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How To Prevent Root Rot In Hydroponics: 3 Useful Tips

If you’re a newbie gardener who’s looking to find ways to hone your skills, you’d want to learn how to prevent root rot in hydroponics even before this problem affects your plants.

Hydroponics can be advantageous to crops in more ways than one. However, it also comes with risks of diseases, such as root rot, which can be destructive or even lethal to your plants.

Unfortunately, there are no effective methods to recover the wilted parts that were affected by the root rot once it hits your plants. The only thing you can do if you do not want this catastrophe to befall your crops is to prevent it before it happens. Read on to learn more about this subject.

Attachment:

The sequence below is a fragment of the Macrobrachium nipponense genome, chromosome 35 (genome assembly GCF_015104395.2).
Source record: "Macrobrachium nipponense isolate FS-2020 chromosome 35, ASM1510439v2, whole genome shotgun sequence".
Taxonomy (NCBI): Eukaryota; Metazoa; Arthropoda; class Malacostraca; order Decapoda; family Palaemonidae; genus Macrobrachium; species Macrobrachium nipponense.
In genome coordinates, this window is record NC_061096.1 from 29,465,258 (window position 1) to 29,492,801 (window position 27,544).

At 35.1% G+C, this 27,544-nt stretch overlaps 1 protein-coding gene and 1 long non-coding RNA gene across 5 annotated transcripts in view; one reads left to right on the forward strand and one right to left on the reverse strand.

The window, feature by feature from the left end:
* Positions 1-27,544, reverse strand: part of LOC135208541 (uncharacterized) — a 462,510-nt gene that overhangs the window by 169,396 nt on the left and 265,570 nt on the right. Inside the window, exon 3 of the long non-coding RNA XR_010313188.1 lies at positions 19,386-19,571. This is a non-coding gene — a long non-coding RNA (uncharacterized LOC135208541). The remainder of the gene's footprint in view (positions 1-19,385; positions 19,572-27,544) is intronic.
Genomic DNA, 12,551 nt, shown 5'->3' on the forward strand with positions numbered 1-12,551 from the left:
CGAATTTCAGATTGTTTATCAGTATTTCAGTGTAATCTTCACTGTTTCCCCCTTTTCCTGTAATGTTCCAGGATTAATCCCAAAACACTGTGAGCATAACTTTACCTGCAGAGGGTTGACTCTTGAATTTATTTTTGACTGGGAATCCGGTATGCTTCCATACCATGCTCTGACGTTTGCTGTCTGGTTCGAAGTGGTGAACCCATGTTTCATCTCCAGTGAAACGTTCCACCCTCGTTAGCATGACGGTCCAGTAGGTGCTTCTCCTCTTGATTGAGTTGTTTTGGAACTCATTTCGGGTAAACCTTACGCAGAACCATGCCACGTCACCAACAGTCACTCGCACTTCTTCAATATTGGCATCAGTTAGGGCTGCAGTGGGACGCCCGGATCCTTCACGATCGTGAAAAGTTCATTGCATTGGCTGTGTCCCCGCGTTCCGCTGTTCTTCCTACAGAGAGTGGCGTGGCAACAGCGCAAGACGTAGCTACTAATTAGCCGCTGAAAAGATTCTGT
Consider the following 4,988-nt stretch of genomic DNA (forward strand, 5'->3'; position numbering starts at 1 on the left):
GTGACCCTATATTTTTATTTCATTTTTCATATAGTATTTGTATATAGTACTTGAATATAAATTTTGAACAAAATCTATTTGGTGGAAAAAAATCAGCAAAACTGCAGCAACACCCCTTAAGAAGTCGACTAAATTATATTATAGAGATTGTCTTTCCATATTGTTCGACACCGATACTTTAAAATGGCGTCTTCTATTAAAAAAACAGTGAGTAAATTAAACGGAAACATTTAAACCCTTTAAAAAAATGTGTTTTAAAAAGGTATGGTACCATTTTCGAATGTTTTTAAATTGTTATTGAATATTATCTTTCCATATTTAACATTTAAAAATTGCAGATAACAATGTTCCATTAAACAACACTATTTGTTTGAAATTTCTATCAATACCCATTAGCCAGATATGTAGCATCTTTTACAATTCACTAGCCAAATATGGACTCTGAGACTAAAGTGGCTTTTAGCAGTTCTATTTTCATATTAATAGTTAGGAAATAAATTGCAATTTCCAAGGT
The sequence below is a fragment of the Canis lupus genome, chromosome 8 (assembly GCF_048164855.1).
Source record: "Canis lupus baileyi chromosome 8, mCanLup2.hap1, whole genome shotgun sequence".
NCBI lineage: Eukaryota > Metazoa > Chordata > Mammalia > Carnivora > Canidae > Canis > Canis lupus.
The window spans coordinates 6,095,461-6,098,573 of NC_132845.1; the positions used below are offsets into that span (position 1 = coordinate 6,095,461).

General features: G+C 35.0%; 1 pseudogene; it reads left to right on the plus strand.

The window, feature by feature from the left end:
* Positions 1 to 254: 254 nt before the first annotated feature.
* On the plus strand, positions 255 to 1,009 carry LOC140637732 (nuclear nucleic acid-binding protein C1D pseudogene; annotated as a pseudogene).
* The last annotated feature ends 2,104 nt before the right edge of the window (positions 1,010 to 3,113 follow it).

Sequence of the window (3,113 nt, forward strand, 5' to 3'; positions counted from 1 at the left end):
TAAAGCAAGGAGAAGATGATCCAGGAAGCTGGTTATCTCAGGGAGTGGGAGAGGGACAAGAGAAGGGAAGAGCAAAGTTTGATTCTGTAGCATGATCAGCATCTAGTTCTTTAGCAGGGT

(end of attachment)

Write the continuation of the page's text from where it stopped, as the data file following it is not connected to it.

What is Root Rot?

Root rot is a disease that attacks the plant roots and causes them to suffer decay. This usually happens when a lack of oxygen supply occurs in the substrate.

To give you an idea, think about plant roots that are submerged in water that only has a little oxygen in it. Over time, the plant suffocates and dies.

Aside from rot and decay, this disease also leads to the proliferation of fungi that are naturally present in the soil. These include Rhizoctonia, Alternaria, Pythium, Botrytis, Fusarium, or Phytophthora. As soon as fungi colonies start to grow, they tend to target the weakened roots and infect your precious plant babies.

Once the plant becomes infected, they won’t be able to take in what they need to grow – water, oxygen, and other nutrients. When this happens, it won’t be long before the plant dies.


What is Hydroponics?